As a matter of fact, I am a big fan of having plenty of diagrams in a chess book, but shouldn't an author also try to encourage at least some visualisation and imagination from his audience? Apart from that, I found many games and comments disappointingly silly. To read, after 1.e4, that "This is popular on Earth, but not so much on the planet Mars," or that "Some find this move very appealing. Some don't," may still be dismissed as an attempt at humour (failed, in my humble opinion), but what to think of the proposition that "This e-pawn might one day anchor a knight at d5 or f5" (it doesn't happen in the featured game) or that "Yes, king-pawn openings can lead to closed positions, too" (followed by a very 'open' game)? Let's just say this book wasn't intended for me. I know Pandolfini can do much better than this.

Review: Loose ends of 2010Fortunately, there's also good news from Russell Enterprises (who earlier this year gave us the impressive The KGB Plays Chess). This year, they've started the so-called World Championship Series in which the Russian authors Isaak and Vladimir Linder take on a World Champion in each volume. So far, books on Capablanca and Lasker have appeared, and my impression is favourable. I like the scholarly, functional yet intuitive way the material is presented, the up-to-date bibliography, the tournament and match crosstables and the game annotations (especially the ones done by GM Karsten Mueller in the book on Lasker). I'm sure chess historians will find things to quibble about in these volumes, but for your average chess enthusiasts, these books present a very good and high-level introduction to these great players.

Review: Loose ends of 2010This is a good opportunity to mention another project by the prolific Mr. Mueller, as it involves another former World Champion, Mikhail Tal. While only published in German so far, Zaubern wie Schachweltmeister Michail Tal (loosely translatable as Magic according to Mikhail Tal, co-authored by Raymund Stolze) is an in-depth study of the tactical expertise of the Eighth World Champion, including many exercises and contributions from Boris Spassky and Artur Yusupov (whose excellent Boost Your Chess 2 - Beyond the Basic - make sure to check the instructive chapter on the topical QGD Lasker Variation! - was also recently published). Hopefully, Mueller and Stolze's important treatise will soon be translated into English as well.

Before discussing some recent opening books, I want to make it clear that I agree beforehand with those who consider it almost criminal to try and cram so many good books into so little space. In general, I think every good book deserves a proper, i.e. lengthy, review. The sad fact is, however, that a proper review not only requires good intentions and a motivated reviewer, but also considerable knowledge of the book's subject at hand. In the case of the English Opening, this knowledge is sadly absent - at least as far as yours truly is concerned.

Review: Loose ends of 2010GM Mihail Marin's Volumes Two and Three on the English Opening (in the Quality Chess Grandmaster Repertoire Series) are thick, beautifully-hardcover books covering the so-called Anti-systems (Anti-Slav, Anti-QGD, Anti-King's Indian, etc.) and the Symmetrical English. I'm sure some of my team members who are addicted to opening with their c-pawn will just love these books, but for me, looking at all these lines just makes me realize life's too short to try and understand all chess openings. But I sure marvelled at fragments such as this one:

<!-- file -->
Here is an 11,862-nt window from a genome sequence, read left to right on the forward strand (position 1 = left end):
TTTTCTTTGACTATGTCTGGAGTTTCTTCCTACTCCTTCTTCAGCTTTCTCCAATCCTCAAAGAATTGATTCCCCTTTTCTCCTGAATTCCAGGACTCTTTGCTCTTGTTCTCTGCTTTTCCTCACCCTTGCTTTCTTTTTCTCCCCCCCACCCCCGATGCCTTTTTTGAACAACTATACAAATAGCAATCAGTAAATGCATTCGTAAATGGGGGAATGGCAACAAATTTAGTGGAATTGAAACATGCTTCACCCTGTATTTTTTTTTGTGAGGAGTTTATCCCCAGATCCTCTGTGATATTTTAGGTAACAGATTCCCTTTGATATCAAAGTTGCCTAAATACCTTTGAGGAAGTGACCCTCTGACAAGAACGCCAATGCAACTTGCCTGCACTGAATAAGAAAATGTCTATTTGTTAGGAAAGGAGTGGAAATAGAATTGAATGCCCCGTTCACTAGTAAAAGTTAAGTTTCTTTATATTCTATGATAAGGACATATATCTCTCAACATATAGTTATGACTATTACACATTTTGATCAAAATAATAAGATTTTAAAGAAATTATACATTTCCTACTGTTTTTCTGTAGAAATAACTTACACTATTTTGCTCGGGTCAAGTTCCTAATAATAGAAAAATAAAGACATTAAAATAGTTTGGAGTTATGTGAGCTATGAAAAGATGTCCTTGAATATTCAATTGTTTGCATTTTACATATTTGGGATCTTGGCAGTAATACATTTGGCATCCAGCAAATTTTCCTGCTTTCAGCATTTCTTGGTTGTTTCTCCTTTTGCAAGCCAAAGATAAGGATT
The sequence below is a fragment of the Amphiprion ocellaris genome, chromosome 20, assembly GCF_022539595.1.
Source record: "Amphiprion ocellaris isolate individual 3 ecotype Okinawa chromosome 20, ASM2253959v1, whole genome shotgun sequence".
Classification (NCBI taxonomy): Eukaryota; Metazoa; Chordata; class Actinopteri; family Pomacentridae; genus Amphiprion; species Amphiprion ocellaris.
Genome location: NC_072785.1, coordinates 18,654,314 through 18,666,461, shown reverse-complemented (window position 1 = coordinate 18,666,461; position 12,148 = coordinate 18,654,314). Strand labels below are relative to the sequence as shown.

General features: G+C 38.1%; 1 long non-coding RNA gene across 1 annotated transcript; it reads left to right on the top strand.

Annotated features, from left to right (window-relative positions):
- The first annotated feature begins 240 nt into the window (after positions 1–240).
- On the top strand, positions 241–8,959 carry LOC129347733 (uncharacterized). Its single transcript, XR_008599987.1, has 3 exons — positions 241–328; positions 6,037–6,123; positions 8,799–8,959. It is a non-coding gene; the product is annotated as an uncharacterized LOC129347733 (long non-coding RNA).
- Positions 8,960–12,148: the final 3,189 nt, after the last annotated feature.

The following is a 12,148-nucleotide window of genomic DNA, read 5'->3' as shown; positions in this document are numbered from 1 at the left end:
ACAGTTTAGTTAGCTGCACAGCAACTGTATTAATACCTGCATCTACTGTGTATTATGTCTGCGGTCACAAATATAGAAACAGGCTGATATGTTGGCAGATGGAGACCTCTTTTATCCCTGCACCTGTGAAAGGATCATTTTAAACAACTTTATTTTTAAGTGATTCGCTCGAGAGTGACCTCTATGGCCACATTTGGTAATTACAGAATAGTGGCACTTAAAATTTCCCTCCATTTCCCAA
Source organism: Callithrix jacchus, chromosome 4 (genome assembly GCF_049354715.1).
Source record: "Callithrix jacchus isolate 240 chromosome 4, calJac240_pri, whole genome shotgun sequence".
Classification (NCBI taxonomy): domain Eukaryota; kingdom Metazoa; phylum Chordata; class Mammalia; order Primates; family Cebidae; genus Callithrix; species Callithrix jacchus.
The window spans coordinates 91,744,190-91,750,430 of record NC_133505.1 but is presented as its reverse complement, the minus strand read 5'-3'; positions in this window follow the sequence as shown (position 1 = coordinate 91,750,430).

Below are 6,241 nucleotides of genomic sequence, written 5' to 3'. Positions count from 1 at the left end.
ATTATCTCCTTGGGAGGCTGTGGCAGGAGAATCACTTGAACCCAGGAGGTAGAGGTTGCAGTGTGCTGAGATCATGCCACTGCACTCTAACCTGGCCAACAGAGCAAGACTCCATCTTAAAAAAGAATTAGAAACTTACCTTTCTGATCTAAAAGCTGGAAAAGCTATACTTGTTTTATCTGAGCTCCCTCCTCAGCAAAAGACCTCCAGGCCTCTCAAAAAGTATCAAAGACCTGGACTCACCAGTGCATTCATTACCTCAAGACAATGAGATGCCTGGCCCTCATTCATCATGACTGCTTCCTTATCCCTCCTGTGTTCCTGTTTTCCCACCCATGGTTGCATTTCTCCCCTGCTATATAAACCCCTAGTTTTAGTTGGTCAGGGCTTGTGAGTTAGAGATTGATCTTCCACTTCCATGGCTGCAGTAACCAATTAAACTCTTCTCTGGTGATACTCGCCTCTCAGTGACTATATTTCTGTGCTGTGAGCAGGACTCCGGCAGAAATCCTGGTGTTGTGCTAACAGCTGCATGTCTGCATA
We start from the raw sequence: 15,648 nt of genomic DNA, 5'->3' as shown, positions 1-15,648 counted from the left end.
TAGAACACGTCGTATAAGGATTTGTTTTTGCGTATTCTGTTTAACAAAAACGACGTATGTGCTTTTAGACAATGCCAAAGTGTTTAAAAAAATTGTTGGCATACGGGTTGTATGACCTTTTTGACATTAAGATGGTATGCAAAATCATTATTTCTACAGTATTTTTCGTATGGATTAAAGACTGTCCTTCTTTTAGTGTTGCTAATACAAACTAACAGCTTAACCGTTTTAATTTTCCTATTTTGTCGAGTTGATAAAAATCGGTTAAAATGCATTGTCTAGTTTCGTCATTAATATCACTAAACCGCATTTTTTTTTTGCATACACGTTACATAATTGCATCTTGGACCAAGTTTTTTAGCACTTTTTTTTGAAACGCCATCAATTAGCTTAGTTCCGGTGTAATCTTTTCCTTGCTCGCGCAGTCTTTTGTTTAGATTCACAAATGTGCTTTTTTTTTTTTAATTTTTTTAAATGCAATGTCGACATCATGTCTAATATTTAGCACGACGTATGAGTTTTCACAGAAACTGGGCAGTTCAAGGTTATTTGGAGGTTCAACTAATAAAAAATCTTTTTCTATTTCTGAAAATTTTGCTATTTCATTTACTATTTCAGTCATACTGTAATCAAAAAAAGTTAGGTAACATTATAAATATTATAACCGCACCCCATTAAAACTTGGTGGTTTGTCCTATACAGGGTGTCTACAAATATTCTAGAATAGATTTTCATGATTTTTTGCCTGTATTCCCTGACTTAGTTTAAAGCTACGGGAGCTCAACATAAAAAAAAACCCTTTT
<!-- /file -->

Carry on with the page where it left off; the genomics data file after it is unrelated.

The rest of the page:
12.Bxh6! White exchanges the knight that has consumed three of Black's tempos and forces the enemy bishop to occupy a relatively unfavourable square. This will speed up White's initiative considerably.

12...Bxh6 13.Qe2 A classical approach; the queen is the last piece to be developed. White only needs to centralize his rooks in order to maximize his activity when he will be ready for the massed advance of his queenside majority, supported by the minor pieces.

Review: Loose ends of 2010Although I do have slightly more practical experience with the Scandinavian Opening, it is only with the move 2...Nf6 after 2.exd5, and not with 2...Qxd5 3.Nc3 Qa5 which is what French GM Christian Bauer discusses at length (almost 300 pages) in his recent book Play the Scandinavian, also published by Quality Chess. I tried looking up my own 'pet line' against this, which is to play, instead of the automatic 4.d4, the move 4.Bc4, followed by 5.Nge2, but I couldn't find it in the Variation Index. Then I realized this was given under lines starting with 5.d3, but that isn't really the same thing and indeed Bauer doesn't seem to give 'my' move order. After that, I looked up what Bauer suggested for Black after 1.e4 d5 2.exd5 Qxd5 3.Nf3 Bg4 4.Be2 Nc6 5.d4 0-0-0 6.Be3 Nf6 7.Nbd2 (a position which, via a move-order transposition, can also result from the Portugese Variation, starting with 2...Nf6 3.d4 Bg4!?).

I do have some experience with this line as both White and Black, and I was pleased to see Bauer's recommendation 7...Qf5! which, indeed, is the move I myself play in this position as Black (and which other opening books on this line underestimate). Bearing in mind this extremely small sample size, it certainly looks like Bauer's has done his homework and has made a very useful contribution to the theory of the Scandinavian.

I'm afraid this review has turned into quite a potpourri of recent chess books, perhaps leaving the reader more confused than informed. So I want to finish this one-time 'experiment' with something rather more stereotyped and safe, especially at the end of the year: namely a list of my favourite chess books of 2010. This won't be the first end-of-year list to appear, nor will it be the most significant. But here's my personal shortlist anyway:

A reviewer's task is never done. After I finished this review, another new and interesting opening book arrived by mail - Yuri Yakovich's Sicilian Attacks, published by New in Chess... But enough already: it will have to wait until next year. For now, I wish all readers of ChessVibes a very successful 2011.

Happy New Year!